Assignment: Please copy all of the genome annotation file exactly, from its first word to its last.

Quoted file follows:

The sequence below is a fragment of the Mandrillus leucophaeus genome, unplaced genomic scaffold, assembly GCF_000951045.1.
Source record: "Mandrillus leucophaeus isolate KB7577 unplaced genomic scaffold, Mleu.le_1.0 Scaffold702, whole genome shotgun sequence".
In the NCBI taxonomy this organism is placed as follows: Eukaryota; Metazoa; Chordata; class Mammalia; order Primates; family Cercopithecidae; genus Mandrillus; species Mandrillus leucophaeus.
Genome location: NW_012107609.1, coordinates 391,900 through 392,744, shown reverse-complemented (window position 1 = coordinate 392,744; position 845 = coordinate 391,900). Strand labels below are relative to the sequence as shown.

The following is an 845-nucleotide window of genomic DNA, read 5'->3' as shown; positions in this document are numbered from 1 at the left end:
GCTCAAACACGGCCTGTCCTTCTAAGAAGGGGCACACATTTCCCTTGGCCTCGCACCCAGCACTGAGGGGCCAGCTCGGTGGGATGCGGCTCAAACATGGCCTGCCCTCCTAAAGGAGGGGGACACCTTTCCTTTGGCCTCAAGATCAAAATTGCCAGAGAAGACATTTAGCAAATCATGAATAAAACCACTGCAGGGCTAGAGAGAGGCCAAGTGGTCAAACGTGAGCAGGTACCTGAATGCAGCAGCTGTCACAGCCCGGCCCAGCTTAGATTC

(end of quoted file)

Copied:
The sequence below is a fragment of the Mandrillus leucophaeus genome, unplaced genomic scaffold, assembly GCF_000951045.1.
Source record: "Mandrillus leucophaeus isolate KB7577 unplaced genomic scaffold, Mleu.le_1.0 Scaffold702, whole genome shotgun sequence".
In the NCBI taxonomy this organism is placed as follows: Eukaryota; Metazoa; Chordata; class Mammalia; order Primates; family Cercopithecidae; genus Mandrillus; species Mandrillus leucophaeus.
Genome location: NW_012107609.1, coordinates 391,900 through 392,744, shown reverse-complemented (window position 1 = coordinate 392,744; position 845 = coordinate 391,900). Strand labels below are relative to the sequence as shown.

The following is an 845-nucleotide window of genomic DNA, read 5'->3' as shown; positions in this document are numbered from 1 at the left end:
GCTCAAACACGGCCTGTCCTTCTAAGAAGGGGCACACATTTCCCTTGGCCTCGCACCCAGCACTGAGGGGCCAGCTCGGTGGGATGCGGCTCAAACATGGCCTGCCCTCCTAAAGGAGGGGGACACCTTTCCTTTGGCCTCAAGATCAAAATTGCCAGAGAAGACATTTAGCAAATCATGAATAAAACCACTGCAGGGCTAGAGAGAGGCCAAGTGGTCAAACGTGAGCAGGTACCTGAATGCAGCAGCTGTCACAGCCCGGCCCAGCTTAGATTC